Nicaragua went from a right-wing dictatorship under Anastasio Somoza Garcia, followed by a brief democratic period, to a left-wing autocratic government under Daniel Ortega. The Nicaraguan president has been in power for more than 30 years in total (from 1979 to 1990 and then from 2007 to today), and he is the longest-serving Latin American head of state. In 2017, he appointed his wife Rosario Murillo as vice president. More than a dozen opposition candidates are in prison, and this November’s presidential elections are broadly believed to be little more than a show staged by the ruling family.
Mexico and Argentina
Last June, Mexico’s legislative elections punished the ruling party in Mexico City and opened the door to the opposition, especially the well-established center-right PRI and PAN parties. Argentina is also facing part-time legislative elections on November 14. During the September primaries, the ruling Peronist party suffered a severe blow by losing 1.2 million votes compared to 2019 – additional proof that the region is seeing a trend toward change.
This left-right pendulum shows a continuing trend toward populism due to disillusionment with political moderates.
Brazil. The Brazilian presidential elections will be held in 2022. President Jair Bolsonaro came to power with enormous popular support (55 percent of votes) in 2019, but his situation has greatly deteriorated. He currently faces multiple petitions for impeachment in Congress and harsh criticism for his management of the pandemic – Brazil has the second-highest Covid-19 death toll in the world.
Populism, polarization and a possible turn to the left
The region’s outlook for democracy looks worrying, even if democratic elections are taking place. Nicolas Maduro has established a dictatorship in Venezuela. Daniel Ortega, backed by Cuba, is ruling an autocracy in Nicaragua. And now, Latin American voters are turning to populist candidates with little commitment to the balance of powers. In parallel, moderate centrist parties are weakening or collapsing. This is the case in Argentina, Ecuador and Peru, where – for the first time – extreme libertarian candidates fared well in the midterm primaries.
Some countries have seen a swing to the left, like Peru and Chile. Some others shifted to the right, like Ecuador, and Brazil under the ultranationalist President Bolsonaro. Uruguay also elected the conservative National Party after 16 years of leftist rule. What all these changes have in common is extreme political polarization and rifts in the center. This left-right pendulum in Latin America’s political landscape shows a continuing trend toward populism due to disillusionment with political moderates rather than an oncoming pink tide of socialist governments.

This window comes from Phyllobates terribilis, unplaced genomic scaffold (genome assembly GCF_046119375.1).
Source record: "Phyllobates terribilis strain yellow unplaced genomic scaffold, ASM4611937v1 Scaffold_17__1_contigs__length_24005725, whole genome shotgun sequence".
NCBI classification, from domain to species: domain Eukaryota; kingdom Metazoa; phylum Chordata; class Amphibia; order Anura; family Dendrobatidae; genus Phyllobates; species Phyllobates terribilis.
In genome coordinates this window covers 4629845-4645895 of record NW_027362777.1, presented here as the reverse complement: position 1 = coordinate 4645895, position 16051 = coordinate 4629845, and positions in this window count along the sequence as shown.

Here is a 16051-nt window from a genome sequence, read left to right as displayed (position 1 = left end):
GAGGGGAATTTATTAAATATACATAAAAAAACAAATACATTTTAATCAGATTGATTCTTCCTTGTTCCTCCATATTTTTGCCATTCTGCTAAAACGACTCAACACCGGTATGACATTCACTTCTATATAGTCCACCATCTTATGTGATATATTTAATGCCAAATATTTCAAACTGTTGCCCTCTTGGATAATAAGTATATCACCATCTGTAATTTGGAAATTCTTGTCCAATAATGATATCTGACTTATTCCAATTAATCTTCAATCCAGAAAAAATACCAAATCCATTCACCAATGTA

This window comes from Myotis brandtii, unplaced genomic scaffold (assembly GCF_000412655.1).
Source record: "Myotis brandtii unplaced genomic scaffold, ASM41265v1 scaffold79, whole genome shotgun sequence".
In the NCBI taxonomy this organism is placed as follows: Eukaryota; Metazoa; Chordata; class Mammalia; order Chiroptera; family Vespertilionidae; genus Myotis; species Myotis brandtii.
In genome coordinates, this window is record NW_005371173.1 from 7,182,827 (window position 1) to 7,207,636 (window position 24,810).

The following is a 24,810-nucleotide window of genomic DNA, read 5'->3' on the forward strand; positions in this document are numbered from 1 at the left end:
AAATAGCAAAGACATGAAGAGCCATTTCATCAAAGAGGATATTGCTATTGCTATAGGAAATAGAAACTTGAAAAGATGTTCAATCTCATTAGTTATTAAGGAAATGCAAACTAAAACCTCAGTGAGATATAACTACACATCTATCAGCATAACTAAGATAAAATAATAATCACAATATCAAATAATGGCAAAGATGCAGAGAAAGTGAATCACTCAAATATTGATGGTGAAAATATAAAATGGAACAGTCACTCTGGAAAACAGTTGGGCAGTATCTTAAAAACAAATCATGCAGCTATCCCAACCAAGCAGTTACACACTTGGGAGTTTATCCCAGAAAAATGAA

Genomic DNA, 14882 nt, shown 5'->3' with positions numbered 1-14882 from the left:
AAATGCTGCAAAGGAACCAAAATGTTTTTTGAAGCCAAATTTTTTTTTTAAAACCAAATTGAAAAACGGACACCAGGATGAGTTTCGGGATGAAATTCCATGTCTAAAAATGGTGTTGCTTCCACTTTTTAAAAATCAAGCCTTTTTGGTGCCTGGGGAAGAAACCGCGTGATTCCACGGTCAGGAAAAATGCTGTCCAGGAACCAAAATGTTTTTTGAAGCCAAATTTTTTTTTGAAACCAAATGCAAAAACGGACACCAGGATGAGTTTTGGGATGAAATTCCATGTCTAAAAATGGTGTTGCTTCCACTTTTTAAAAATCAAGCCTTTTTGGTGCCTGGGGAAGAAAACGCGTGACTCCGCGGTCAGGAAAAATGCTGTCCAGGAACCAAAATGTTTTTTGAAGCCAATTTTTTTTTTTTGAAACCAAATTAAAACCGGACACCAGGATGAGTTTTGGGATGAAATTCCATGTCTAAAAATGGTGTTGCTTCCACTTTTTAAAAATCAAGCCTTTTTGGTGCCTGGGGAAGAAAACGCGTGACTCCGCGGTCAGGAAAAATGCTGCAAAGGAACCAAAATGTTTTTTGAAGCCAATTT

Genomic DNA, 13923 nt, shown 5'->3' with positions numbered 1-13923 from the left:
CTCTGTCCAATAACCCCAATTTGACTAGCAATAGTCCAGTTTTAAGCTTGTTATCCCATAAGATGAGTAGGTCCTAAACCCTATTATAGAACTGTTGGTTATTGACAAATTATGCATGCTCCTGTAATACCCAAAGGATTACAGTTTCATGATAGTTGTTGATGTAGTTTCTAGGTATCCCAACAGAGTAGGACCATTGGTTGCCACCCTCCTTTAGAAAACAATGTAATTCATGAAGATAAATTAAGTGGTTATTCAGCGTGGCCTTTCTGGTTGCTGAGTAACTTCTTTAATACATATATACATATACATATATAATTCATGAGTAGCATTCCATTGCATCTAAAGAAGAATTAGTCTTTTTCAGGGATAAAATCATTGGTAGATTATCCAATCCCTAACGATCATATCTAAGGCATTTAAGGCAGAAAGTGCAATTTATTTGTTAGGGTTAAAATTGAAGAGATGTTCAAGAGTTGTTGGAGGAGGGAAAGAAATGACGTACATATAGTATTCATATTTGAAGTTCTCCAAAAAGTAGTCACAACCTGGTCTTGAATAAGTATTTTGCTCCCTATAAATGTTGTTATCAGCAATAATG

Party fragmentation and weak presidentialism
Latin America’s list of extremely weak presidents has grown longer: Sebastian Pinera (Chile), Alberto Fernandez (Argentina), Ivan Duque (Colombia), and, more recently, Guillermo Lasso (Ecuador) and the five presidents that have ruled Peru since 2016. Midterm elections have also eroded Mexico’s presidency, and the approaching presidential elections in Chile and Brazil will most probably weaken their presidents’ mandate as well. These politicians often lead parties that have so little support that, once in power, they find themselves with no strength and few allies.
Whether on the right or the left, the election of populist candidates may further undermine democracy in the region. This process could create a breeding ground for authoritarian presidencies, possibly increasing militarization. Some countries have already granted the military exceptional powers to maintain law and order during the implementation of extreme lockdowns and curfews, for example.
Exacerbation of political discontent and social unrest
In Latin America, the underlying causes of social unrest have grown more pronounced. Many countries will probably experience turmoil in the coming months and years due to the pandemic worsening the already severe economic inequalities. Covid-19 has pushed 4.7 million people out of the middle class and into poverty or precariousness. The situation was made especially dire because of the slow vaccination rollout and exceptionally tough lockdowns.
With so many elections taking place, voters will be able to express their frustrations. Going to the polls may help lower tensions. But at the moment, citizens are showing their distrust in institutions and dissatisfaction with how governments have managed the pandemic. The social mobilization of late 2019 – significant in Chile, Peru, Ecuador, and Colombia – is beginning to reactivate after being interrupted by the pandemic. Although each country’s situation is unique, the toll of the coronavirus combined with political crises could become fertile ground for the Latin American people to take to the streets.